3 Reasons Negative Thinking is Good For You

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"Nothing ever goes away until it has taught us what we need to know." - Pema ChodronLast week, I saw a Facebook conversation about the Law of Attraction, which is a popular framework in the personal development world.This particular discussion was about LOA's approach to the the concepts of positive and negative thinking, namely that if you think negative thoughts then you will draw negativity to you in life, and vice versa with positive thoughts.It makes total sense that if we go around thinking "My life sucks, no one likes me, I'm a total failure and I'm no good at anything" (and acting on these thoughts), then we're absolutely setting ourselves up to have those beliefs confirmed.At the same time, however, I do think negative thoughts, and I feel 'negative' feelings. And, overall, I am very happy with my life - not despite these negative thoughts and 'negative' feelings, but because of them.Like I said in last week's email , we are all made up of multiple, seemingly contradictory parts. Except they're not contradictory, because on one level or another, they are completely rational. When I think a negative thought or feel a negative feeling, that is a big flashing neon sign that I have one or more unmet needs, that I'm not living in a way that is aligned with my values, or that I am encountering external situations or people that aren't in line with my values.In other words, negative thoughts and feelings are useful.The mega issue with 'positive thinking' movements like the Law of Attraction is that there is a huge danger in wilfully pushing away negative thoughts and feelings. Negative things happen. We experience crappy life events, we meet negative people, we have negative days where, through no fault of our own, negative stuff just happens that feels very negative.And at those times, we feel angry, hurt, sad, frustrated and a myriad of other so-called 'negative' emotions - not because we have trouble letting go of these thoughts and feelings, but because we're human.Newsflash: This is healthy. Anger is a healthy response when someone has wronged you. Sadness is a healthy response to perceived loss and longing. Frustration is a healthy response to unmet needs. When we try to 'let go' of these emotions, we lose a vital part of our internal communication.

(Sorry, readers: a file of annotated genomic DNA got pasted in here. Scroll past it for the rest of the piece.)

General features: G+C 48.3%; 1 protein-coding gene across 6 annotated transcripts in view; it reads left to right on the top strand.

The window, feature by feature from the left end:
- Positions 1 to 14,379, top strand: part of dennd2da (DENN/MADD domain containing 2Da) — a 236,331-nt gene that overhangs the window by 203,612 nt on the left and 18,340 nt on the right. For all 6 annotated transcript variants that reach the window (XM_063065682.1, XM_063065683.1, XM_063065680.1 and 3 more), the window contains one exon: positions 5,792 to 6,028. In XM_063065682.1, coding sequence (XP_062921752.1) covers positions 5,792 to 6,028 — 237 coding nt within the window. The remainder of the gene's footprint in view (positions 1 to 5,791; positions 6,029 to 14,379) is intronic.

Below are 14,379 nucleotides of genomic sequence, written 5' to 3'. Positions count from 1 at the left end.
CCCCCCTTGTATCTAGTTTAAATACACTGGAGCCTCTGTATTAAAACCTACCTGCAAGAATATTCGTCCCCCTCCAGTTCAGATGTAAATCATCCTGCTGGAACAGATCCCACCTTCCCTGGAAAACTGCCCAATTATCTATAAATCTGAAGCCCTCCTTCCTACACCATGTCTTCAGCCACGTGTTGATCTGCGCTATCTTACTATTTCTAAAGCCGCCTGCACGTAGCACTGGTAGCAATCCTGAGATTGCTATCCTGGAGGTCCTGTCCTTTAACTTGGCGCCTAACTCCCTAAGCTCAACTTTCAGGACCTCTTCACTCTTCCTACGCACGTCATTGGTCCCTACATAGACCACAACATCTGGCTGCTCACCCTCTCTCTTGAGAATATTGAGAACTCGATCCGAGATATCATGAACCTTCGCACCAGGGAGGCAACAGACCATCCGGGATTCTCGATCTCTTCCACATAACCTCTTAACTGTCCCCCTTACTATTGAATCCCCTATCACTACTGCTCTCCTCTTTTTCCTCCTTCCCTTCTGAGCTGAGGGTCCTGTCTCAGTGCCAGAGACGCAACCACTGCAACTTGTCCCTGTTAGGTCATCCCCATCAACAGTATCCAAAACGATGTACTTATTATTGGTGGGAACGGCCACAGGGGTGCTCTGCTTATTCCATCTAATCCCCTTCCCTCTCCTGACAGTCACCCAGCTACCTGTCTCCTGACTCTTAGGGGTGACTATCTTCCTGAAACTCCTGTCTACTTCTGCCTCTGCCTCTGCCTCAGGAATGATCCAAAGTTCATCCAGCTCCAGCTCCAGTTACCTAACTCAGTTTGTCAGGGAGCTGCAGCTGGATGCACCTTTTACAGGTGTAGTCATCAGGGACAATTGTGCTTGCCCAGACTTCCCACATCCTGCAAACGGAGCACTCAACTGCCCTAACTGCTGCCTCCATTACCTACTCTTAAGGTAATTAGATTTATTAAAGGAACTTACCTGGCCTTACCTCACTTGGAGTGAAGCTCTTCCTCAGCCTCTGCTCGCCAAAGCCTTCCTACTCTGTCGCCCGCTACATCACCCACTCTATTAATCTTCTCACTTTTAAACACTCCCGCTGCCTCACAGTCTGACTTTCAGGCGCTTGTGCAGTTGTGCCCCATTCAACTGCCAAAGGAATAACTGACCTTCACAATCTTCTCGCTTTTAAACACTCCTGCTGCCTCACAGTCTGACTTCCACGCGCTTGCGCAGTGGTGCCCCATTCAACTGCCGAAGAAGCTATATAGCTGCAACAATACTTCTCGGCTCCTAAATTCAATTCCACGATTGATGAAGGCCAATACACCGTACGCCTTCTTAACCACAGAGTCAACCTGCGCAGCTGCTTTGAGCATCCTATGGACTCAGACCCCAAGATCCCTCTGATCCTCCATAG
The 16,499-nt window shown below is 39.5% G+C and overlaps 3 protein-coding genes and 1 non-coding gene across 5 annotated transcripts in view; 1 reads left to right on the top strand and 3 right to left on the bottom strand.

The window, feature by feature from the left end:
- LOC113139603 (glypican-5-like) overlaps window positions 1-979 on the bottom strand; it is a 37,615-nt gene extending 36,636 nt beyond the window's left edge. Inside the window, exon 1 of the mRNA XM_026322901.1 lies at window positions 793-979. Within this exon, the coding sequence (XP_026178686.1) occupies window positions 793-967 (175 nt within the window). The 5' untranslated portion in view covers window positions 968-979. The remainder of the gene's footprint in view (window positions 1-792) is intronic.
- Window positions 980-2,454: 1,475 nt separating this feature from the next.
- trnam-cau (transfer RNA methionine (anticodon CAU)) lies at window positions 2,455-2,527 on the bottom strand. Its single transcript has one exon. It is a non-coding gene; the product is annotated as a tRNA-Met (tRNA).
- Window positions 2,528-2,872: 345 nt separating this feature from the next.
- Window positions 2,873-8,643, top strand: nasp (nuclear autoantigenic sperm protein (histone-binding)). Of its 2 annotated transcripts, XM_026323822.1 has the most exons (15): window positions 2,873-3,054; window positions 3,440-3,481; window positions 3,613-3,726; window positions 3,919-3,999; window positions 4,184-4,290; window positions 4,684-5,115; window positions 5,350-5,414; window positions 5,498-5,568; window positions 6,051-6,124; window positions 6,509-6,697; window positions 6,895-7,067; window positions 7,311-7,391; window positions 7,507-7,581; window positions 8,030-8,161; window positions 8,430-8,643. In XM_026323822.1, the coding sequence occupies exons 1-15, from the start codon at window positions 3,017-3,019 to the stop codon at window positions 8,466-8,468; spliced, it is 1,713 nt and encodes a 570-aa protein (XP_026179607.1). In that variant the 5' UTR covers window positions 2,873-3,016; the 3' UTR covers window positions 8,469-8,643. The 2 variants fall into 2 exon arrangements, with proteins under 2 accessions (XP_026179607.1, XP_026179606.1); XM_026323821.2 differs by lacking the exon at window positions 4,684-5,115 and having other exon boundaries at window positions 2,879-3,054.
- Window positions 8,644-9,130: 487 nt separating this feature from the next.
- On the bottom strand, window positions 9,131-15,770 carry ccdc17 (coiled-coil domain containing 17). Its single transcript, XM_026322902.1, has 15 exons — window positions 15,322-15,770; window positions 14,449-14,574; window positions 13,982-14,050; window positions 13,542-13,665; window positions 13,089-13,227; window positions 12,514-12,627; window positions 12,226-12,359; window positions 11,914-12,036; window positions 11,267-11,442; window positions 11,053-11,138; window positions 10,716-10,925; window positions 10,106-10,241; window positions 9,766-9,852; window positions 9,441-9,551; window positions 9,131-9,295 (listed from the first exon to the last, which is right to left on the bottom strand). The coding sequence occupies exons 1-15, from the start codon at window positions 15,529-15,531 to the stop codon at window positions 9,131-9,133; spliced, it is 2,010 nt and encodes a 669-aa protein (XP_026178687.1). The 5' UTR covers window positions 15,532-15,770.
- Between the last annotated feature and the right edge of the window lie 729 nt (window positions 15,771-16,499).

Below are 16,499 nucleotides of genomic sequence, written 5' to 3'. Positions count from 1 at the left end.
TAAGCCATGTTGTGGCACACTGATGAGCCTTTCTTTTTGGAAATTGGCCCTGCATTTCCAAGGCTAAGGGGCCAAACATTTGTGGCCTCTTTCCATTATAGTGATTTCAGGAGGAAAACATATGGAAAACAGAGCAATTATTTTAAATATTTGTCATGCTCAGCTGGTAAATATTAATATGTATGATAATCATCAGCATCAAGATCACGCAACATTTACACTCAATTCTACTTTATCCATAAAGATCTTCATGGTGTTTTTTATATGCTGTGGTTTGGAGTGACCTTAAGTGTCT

But aren't we just going to become bitter, twisted, and filled with unprocessed rage?

Some people love negativity. They thrive as victims, and get a kick out of being able to best other people when it comes to the worst thing that happened (of course they don't really 'love' it, it's just where they feel most comfortable). Some people get trapped in spirals of negative thinking. They internalise childhood messages and repeat that script to themselves as adults. They end up believing that they're not good enough, not smart enough, not capable and not loveable. Some people project their own negative feelings about themselves onto the world around them. They use social interactions to morally position themselves above others by bringing the people around them down a notch or two.Noticing your negative thoughts and feelings doesn't mean that we have to fall into any of the above categories.The trick is in honing our ability to differentiate between negative thoughts and feelings that are serving our authentic living, and negative thoughts and feelings that aren't serving our authentic living.Remember the states that negative thinking can indicate:

  • Unmet needs
  • Living in a way that isn't aligned with our values
  • Encountering external situations or people who are treating us in a way that isn't aligned with our values

When we start questioning what our negative thinking is about, we learn to identify what we can do about it.  After travelling for several months, I recently started feeling lonely. To me, that's a sign that I need to better meet my need for connection - something I take for granted at home, but isn't so readily available on the road.For some of us, negative thinking can start to feel very comfortable and safe. It feels too risky to think positive things about ourselves or the world around us - especially if we're used to people bringing us down again. In that kind of situation, negative thinking might indicate a need for security. It could also indicate that we're in an environment that isn't conducive to our needs, or that we're not living in a way that's aligned with our values.When we're comfortable in our negativity, or if we're finding it hard to identify the unmet needs behind our negativity, regaining a balance between the positive and negative can be tricky, so it can be useful to get outside support from a trusted friend or counsellor in the process.In the short-term, the fear-based "don't dwell on negative thoughts or you'll invite negativity into your life" approach might feel easier. In the long-term, though, those negative thoughts and feelings you've swept under the rug will still be there. And they will make themselves heard, because they have a purpose.What is your negativity telling you?


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